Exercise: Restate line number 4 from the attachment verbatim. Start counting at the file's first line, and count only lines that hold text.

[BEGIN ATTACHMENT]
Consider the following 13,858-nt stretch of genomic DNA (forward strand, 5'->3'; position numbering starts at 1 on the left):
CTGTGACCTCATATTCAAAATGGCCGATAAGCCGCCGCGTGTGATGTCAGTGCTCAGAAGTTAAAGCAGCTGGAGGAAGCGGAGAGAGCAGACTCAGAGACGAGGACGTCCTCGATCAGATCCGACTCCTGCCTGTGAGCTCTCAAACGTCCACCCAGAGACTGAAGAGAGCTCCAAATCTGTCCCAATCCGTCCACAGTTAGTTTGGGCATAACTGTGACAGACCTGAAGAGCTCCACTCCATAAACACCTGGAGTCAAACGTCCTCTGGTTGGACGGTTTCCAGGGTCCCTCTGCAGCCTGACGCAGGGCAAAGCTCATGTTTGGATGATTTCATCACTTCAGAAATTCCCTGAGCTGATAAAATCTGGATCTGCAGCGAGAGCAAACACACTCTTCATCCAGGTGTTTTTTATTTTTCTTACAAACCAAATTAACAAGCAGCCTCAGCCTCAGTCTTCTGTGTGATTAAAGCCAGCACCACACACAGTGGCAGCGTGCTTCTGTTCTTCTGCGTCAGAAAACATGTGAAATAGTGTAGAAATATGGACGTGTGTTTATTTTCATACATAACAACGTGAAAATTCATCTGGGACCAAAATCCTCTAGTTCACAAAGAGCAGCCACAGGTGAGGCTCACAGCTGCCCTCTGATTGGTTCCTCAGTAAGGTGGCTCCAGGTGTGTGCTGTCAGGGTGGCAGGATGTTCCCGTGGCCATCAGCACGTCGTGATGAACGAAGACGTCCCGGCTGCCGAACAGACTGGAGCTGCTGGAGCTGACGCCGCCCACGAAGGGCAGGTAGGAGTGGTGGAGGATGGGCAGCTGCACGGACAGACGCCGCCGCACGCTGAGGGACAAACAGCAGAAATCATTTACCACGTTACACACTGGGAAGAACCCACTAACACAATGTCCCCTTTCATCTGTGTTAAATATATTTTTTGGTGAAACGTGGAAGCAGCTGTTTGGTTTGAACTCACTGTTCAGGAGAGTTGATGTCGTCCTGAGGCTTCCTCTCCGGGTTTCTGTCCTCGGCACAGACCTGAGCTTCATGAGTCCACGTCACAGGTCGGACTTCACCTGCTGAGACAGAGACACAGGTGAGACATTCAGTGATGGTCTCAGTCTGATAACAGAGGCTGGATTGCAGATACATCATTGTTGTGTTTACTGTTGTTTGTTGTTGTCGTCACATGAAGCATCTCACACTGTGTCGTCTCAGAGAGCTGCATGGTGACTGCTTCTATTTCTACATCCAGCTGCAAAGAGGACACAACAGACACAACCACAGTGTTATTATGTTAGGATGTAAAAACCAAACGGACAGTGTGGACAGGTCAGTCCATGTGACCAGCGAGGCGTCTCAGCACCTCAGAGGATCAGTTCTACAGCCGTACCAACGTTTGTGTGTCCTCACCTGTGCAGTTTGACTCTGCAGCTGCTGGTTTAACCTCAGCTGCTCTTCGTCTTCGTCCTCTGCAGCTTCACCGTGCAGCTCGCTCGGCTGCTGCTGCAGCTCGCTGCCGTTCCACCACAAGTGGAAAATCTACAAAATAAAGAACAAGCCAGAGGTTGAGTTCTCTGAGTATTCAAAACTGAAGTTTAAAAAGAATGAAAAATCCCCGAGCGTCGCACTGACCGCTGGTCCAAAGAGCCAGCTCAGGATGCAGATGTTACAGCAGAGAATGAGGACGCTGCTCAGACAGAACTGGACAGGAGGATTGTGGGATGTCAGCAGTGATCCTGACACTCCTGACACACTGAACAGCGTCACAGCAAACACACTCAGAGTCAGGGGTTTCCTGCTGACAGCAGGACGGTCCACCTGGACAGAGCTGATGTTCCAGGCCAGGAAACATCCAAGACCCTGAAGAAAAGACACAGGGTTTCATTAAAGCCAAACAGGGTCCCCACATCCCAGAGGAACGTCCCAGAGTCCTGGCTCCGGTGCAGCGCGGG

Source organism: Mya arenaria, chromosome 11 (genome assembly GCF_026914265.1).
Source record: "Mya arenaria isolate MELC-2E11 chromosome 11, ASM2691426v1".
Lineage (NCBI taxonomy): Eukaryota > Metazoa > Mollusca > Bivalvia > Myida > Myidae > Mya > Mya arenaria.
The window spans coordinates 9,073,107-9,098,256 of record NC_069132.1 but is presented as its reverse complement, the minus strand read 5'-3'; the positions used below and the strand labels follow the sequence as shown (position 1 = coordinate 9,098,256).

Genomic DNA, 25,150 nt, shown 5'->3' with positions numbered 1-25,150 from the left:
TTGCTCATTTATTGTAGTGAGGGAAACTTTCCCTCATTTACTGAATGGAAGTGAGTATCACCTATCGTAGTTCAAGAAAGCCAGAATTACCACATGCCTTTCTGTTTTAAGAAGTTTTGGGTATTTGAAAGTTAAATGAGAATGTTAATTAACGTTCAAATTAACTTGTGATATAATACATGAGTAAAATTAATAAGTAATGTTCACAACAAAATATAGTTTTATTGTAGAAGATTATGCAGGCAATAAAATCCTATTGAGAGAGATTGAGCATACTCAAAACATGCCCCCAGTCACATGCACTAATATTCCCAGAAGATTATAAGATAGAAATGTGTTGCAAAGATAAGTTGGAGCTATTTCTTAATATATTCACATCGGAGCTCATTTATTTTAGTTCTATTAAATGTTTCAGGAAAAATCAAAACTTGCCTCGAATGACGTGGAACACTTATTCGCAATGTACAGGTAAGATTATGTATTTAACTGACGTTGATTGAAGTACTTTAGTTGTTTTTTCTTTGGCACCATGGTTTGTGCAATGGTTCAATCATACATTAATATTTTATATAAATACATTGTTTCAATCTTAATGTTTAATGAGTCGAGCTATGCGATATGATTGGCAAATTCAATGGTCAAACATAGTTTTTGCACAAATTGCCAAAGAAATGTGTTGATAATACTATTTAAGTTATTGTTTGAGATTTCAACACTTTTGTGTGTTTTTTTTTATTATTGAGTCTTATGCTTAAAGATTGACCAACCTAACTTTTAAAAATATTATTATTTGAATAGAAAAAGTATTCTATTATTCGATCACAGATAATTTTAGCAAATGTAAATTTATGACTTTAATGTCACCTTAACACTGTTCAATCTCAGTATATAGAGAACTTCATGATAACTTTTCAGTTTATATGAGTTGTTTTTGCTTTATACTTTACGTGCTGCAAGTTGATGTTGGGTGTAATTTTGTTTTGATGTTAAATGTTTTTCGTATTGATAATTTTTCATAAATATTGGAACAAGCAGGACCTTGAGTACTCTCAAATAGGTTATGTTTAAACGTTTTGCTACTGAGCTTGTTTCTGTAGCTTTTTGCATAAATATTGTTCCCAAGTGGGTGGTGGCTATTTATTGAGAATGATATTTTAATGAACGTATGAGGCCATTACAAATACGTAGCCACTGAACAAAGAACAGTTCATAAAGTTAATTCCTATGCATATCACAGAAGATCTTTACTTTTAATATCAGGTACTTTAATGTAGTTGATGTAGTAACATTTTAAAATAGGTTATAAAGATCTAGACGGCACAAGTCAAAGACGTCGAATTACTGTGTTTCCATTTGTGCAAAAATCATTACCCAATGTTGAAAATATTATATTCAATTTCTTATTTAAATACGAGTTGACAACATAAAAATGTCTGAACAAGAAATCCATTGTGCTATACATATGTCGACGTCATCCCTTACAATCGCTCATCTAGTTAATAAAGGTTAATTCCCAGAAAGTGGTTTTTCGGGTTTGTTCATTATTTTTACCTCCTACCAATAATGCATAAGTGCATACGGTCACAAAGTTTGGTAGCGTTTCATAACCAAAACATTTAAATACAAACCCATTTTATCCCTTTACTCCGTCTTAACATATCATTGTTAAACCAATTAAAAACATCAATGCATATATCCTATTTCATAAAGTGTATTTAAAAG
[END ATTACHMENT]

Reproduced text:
Source record: "Mya arenaria isolate MELC-2E11 chromosome 11, ASM2691426v1".